Meet the costume designer behind the rock 'n' roll pantomime at City Varieties
For many people, both young and old, a trip to the pantomime is as much a part of the festive merriment as Father Christmas, roast turkey and presents under the tree.
It’s the job of people like costume and set designer Judith Croft to ensure they conjure up a little dash of Yuletide magic for audiences.
Judith has been involved with the rock ‘n’ roll pantomimes, which recently opened at Leeds City Varieties, for more than 20 years.
She started out working at The Gateway Theatre, in Chester, before becoming working at the Varieties, where she’s been involved for the past four years.
Croft draws inspiration from different places, which requires a lot of research. “For Cinderella in 2018 I was influenced by traditional Fifties Rock ‘n’ Roll, whilst this year’s inspiration is a Bavarian Christmas market - imagine a lovely snowy alpine landscape and a cosy window-lit village. I researched so many Christmas markets to design the set, and similarly the costumes which reflect traditional Bavarian dress,” she says.
Chuckle Brother Paul Elliott on his life in show business and coping with the loss of his brother, BarryThe Rock ’n’ Roll Pantomimes (this year it’s Red Riding Hood) follow a different format to the traditional festive panto in that there’s a jukebox full of classic rock anthems and chart-toppers performed live on stage.
Croft studied Theatre Design at the Bristol Old Vic Theatre School and has worked extensively in the North West, and has created countless sets and costumes over the years.
“I think I’ve done them all! I’ve probably designed Aladdin more times that any normal human being should; But they’ve all got something great about them.
For a completely different reason, I really enjoyed working on Beauty and the Beast because the setlist contained the Nilsson song Without You which I loved when I was young.”
There are other highlights from her impressive back catalogue. “I’m particularly proud of two things: firstly, when I was at the Library Theatre in Manchester, we did a site-specific production of Dickens’ Hard Times in a disused mill; it was a massive project, involving lots of people.
See the Yorkshire filming locations for Peaky Blinders ahead of series five premiere“The space itself was huge, spread over two floors, I designed a number of sets within it and some fabulous costumes that swept through the space. It was a totally immersive and stunning production.”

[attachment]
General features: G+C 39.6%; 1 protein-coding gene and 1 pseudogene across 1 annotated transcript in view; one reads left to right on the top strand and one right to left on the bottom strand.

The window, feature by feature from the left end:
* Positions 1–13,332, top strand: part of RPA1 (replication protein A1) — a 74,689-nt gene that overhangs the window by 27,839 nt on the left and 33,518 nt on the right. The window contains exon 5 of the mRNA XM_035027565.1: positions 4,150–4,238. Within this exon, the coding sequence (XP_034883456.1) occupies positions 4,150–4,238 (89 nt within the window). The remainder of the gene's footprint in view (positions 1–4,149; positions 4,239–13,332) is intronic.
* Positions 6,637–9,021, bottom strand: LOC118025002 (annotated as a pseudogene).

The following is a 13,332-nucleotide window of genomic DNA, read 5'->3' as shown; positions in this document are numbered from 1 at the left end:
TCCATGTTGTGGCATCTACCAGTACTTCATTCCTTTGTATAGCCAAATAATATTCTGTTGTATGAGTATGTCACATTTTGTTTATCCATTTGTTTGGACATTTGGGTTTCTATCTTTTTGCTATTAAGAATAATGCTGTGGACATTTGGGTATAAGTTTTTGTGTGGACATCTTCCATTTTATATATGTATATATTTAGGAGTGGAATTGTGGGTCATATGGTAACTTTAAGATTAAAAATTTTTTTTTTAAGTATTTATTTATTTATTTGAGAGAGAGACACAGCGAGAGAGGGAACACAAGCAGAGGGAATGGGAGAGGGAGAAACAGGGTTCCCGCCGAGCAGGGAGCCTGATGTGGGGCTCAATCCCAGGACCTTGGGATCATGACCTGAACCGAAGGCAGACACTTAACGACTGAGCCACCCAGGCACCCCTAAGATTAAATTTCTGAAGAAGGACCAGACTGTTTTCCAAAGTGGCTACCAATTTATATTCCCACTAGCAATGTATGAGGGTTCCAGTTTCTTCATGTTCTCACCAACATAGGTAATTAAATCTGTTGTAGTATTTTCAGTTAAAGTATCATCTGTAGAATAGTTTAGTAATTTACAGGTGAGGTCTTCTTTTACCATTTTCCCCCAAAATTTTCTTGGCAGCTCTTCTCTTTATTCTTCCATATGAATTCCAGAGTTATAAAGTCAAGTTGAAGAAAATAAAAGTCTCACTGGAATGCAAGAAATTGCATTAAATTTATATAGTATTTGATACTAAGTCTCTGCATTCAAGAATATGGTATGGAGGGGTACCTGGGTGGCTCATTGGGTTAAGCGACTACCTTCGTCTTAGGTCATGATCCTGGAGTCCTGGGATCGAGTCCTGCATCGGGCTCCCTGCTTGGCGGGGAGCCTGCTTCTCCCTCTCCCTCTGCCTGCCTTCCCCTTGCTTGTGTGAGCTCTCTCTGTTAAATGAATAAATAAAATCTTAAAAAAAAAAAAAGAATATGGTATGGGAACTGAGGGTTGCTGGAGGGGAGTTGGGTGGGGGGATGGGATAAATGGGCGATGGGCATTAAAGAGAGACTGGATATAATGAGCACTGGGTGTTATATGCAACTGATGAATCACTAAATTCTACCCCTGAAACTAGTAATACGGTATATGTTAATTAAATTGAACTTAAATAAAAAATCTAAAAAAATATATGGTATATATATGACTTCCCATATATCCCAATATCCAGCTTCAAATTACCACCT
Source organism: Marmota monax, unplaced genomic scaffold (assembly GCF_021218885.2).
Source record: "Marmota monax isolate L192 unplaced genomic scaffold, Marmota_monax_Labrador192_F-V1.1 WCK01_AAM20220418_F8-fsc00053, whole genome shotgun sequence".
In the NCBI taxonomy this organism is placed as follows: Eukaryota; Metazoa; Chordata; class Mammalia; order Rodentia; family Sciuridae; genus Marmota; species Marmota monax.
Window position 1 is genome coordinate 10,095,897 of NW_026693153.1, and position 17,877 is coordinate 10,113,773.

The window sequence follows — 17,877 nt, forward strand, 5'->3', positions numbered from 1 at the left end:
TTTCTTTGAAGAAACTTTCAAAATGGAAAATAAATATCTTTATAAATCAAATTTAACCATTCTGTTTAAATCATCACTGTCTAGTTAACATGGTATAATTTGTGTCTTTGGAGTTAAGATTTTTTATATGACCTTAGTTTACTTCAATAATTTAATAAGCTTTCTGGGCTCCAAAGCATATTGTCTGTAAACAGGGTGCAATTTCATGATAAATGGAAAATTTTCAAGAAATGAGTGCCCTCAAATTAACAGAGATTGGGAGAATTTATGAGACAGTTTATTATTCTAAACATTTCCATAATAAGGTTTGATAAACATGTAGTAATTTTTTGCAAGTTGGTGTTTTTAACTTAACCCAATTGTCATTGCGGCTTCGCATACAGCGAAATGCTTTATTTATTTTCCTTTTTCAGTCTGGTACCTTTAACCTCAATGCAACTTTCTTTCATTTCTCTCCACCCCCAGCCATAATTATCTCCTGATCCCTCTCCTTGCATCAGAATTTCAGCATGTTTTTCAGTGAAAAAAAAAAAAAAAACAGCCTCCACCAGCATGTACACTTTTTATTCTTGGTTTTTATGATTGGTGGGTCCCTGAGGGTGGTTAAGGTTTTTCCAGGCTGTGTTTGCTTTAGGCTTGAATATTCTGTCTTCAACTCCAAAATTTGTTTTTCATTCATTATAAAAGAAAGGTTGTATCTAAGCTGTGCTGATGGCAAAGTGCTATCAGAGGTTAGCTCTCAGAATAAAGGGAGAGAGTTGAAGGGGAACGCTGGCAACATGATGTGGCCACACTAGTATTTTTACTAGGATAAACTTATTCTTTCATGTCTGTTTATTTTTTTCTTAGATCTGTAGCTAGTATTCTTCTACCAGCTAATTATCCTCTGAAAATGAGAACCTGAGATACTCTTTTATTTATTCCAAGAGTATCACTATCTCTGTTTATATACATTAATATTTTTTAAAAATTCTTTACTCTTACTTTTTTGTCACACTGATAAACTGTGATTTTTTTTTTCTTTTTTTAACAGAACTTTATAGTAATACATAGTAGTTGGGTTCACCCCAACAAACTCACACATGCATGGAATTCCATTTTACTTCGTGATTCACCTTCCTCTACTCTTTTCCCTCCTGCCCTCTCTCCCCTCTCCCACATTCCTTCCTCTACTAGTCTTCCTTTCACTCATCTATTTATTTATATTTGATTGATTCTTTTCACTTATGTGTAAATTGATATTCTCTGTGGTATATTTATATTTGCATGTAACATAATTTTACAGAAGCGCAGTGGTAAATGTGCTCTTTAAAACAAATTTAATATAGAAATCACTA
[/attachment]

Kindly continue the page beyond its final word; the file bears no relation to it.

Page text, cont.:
The other was designing the set for Laughter on the 23rd Floor, a Neil Simon play in the west end starring Gene Wilder. “It was great fun having a show on Shaftesbury Avenue and feeling in the centre of everything,” she says.
“With every new job I do I research and delve into new worlds and discover new designers. For every new show it can be somebody completely different, from James Turrel’s lighting designs to Bob Crowley, Caravaggio or Van Gogh. You root and rummage through your memory and the visual references available to you.”
It’s a job, she says, that requires, skill and tenacity. “It’s not a job for people who are easily disheartened. In all aspects of theatre there is rejection, and this is no different for designers, largely due to the lack of opportunity. “Because there’s very little work, you must be able to prove your experience when starting out. I gained mine by building a portfolio of student
The costumes and sets inside the Scarborough and Beverley units home to the biggest panto production company in the worldproductions when I was at college, but I didn’t just design at my own college, I had friends at other colleges, and I designed for them too.
“Always say ‘yes’. Make costumes for nothing, build sets for free. If you don’t have a total passion or can’t give it your all, it’s not the job for you. It’s a fantastic job but there’s very little of it around so you really must stand out as willing.”
Red Riding Hood The Rock ’n’ Roll Pantomime is at City Varieties Music Hall until January 12.